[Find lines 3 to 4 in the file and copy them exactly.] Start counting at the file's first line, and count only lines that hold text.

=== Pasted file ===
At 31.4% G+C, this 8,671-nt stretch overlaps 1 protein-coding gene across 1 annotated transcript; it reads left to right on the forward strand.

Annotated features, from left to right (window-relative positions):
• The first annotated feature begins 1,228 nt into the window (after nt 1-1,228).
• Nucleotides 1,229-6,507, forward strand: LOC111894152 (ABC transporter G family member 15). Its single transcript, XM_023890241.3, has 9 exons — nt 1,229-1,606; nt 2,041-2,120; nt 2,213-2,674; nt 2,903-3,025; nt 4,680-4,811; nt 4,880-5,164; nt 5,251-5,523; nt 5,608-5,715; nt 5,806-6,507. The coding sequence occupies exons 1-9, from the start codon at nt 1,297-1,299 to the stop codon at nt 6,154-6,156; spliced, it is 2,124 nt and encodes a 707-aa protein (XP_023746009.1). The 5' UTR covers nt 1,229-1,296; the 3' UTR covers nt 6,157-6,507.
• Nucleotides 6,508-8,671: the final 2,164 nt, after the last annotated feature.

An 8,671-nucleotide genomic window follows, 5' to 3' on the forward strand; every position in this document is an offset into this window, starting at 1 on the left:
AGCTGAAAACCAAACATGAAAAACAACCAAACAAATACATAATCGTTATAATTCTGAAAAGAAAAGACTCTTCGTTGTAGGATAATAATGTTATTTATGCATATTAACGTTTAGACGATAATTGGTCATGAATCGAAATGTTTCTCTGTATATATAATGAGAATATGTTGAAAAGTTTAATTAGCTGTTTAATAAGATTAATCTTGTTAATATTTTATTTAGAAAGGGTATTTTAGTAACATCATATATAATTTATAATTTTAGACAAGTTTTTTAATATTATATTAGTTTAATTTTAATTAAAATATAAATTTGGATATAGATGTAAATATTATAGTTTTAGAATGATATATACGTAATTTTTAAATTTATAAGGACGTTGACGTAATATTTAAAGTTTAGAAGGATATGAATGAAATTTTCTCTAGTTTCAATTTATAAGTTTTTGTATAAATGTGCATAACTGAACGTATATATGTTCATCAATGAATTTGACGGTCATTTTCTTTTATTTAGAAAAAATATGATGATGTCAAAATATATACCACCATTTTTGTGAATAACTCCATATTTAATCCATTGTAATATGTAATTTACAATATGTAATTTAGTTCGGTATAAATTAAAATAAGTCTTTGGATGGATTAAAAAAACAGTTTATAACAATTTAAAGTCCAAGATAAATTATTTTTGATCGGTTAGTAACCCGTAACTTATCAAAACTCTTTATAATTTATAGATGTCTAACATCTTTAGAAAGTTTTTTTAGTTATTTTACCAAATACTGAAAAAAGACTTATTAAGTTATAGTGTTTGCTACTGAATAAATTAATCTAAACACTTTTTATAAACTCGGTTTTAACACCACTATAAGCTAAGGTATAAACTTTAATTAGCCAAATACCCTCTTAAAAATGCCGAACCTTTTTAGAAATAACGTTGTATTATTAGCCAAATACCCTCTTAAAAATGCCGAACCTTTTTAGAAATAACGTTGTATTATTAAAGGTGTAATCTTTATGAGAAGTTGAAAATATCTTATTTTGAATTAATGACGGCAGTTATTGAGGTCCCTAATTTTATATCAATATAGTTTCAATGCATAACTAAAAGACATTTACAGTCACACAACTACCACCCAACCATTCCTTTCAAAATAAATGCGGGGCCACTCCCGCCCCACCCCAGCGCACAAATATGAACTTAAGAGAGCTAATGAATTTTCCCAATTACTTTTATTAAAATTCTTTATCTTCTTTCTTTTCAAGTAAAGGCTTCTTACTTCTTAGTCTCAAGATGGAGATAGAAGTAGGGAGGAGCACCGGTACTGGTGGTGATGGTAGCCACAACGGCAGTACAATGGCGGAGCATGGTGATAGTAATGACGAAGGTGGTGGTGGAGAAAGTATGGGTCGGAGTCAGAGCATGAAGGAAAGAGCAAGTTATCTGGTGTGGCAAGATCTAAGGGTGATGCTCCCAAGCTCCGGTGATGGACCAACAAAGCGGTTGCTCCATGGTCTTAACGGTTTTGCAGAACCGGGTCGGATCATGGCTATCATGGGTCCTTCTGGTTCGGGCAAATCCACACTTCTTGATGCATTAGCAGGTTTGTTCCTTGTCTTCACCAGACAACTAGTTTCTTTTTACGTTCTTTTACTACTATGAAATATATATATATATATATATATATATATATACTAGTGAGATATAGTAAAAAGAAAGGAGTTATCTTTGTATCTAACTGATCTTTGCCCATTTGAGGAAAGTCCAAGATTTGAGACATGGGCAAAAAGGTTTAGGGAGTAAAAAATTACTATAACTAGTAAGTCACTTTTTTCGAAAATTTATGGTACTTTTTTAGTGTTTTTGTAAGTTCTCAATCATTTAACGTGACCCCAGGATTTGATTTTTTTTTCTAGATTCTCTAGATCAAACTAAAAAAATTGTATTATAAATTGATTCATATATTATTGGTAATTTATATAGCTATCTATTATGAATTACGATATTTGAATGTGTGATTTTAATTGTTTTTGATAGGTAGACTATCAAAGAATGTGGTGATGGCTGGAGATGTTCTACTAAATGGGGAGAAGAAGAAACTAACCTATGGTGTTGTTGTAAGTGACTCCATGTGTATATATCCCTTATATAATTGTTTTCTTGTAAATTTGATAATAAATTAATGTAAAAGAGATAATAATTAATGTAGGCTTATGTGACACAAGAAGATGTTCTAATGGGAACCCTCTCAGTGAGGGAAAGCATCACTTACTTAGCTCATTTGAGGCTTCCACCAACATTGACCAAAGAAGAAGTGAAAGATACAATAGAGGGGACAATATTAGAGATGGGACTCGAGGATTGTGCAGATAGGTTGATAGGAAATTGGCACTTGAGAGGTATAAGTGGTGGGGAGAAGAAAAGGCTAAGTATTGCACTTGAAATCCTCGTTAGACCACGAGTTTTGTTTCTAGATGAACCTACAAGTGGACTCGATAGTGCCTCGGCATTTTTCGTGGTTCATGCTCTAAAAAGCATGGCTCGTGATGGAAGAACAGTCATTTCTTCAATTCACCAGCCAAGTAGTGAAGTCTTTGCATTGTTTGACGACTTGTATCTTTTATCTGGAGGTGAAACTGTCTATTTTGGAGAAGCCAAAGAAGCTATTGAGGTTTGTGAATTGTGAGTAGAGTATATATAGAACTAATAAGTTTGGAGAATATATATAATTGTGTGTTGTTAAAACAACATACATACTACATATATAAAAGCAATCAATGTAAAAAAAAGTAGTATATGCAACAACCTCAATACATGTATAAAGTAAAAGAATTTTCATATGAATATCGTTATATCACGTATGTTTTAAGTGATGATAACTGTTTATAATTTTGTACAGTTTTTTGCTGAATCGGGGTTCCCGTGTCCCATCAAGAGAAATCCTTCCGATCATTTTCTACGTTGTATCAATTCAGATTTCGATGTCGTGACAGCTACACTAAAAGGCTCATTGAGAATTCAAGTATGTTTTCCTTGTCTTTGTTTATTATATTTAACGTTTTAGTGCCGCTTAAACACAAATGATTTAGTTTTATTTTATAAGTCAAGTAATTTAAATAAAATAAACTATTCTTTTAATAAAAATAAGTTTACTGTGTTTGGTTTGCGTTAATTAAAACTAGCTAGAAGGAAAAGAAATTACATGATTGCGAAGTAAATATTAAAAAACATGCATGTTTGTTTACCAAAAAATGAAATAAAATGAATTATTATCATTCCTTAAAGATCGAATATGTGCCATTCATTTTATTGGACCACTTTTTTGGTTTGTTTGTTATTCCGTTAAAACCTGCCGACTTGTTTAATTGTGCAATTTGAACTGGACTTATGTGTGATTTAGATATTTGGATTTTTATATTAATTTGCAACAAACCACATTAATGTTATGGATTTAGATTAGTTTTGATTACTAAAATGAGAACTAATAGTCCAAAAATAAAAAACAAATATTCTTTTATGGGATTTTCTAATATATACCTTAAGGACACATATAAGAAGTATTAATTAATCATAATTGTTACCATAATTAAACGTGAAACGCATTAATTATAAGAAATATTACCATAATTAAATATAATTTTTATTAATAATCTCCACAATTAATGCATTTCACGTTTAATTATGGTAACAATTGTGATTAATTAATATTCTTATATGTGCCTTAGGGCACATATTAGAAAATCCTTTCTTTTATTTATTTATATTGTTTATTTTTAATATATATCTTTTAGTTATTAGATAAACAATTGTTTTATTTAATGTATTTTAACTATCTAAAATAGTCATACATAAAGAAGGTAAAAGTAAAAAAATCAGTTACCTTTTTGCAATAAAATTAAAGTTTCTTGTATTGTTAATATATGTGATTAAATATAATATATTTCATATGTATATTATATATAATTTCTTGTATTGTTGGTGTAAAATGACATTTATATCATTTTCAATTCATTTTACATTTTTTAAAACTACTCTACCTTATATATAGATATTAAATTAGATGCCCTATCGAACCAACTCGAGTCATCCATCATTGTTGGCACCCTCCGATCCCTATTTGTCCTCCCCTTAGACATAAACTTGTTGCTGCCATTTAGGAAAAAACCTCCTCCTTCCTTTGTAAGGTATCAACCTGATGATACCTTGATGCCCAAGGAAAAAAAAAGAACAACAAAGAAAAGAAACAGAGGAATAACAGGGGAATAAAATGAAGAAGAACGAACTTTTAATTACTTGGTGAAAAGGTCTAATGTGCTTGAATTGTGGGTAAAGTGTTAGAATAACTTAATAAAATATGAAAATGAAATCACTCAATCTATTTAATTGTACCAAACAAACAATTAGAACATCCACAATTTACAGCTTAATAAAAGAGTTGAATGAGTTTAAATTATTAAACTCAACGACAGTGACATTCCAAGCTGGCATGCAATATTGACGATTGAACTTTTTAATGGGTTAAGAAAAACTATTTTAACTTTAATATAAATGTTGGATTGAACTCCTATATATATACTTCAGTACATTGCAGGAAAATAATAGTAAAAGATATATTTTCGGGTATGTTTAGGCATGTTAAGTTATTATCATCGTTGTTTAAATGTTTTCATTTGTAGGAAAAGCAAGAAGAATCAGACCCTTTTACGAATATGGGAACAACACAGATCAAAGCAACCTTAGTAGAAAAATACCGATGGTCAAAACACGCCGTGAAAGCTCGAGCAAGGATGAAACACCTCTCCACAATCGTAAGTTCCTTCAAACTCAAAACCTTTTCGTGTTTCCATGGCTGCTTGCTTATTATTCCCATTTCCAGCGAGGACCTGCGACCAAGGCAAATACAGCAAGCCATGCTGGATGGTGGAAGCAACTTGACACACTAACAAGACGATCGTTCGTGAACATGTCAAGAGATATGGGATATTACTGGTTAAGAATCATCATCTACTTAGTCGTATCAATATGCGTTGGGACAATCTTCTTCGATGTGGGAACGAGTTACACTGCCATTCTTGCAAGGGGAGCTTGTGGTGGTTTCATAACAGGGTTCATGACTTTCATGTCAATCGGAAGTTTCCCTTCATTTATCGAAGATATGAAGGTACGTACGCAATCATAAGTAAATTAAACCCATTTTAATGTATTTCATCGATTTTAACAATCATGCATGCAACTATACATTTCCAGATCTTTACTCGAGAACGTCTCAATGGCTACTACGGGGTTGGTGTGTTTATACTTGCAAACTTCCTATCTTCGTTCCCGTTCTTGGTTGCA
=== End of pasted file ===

• The first annotated feature begins 1,228 nt into the window (after nt 1-1,228).
• Nucleotides 1,229-6,507, forward strand: LOC111894152 (ABC transporter G family member 15). Its single transcript, XM_023890241.3, has 9 exons — nt 1,229-1,606; nt 2,041-2,120; nt 2,213-2,674; nt 2,903-3,025; nt 4,680-4,811; nt 4,880-5,164; nt 5,251-5,523; nt 5,608-5,715; nt 5,806-6,507. The coding sequence occupies exons 1-9, from the start codon at nt 1,297-1,299 to the stop codon at nt 6,154-6,156; spliced, it is 2,124 nt and encodes a 707-aa protein (XP_023746009.1). The 5' UTR covers nt 1,229-1,296; the 3' UTR covers nt 6,157-6,507.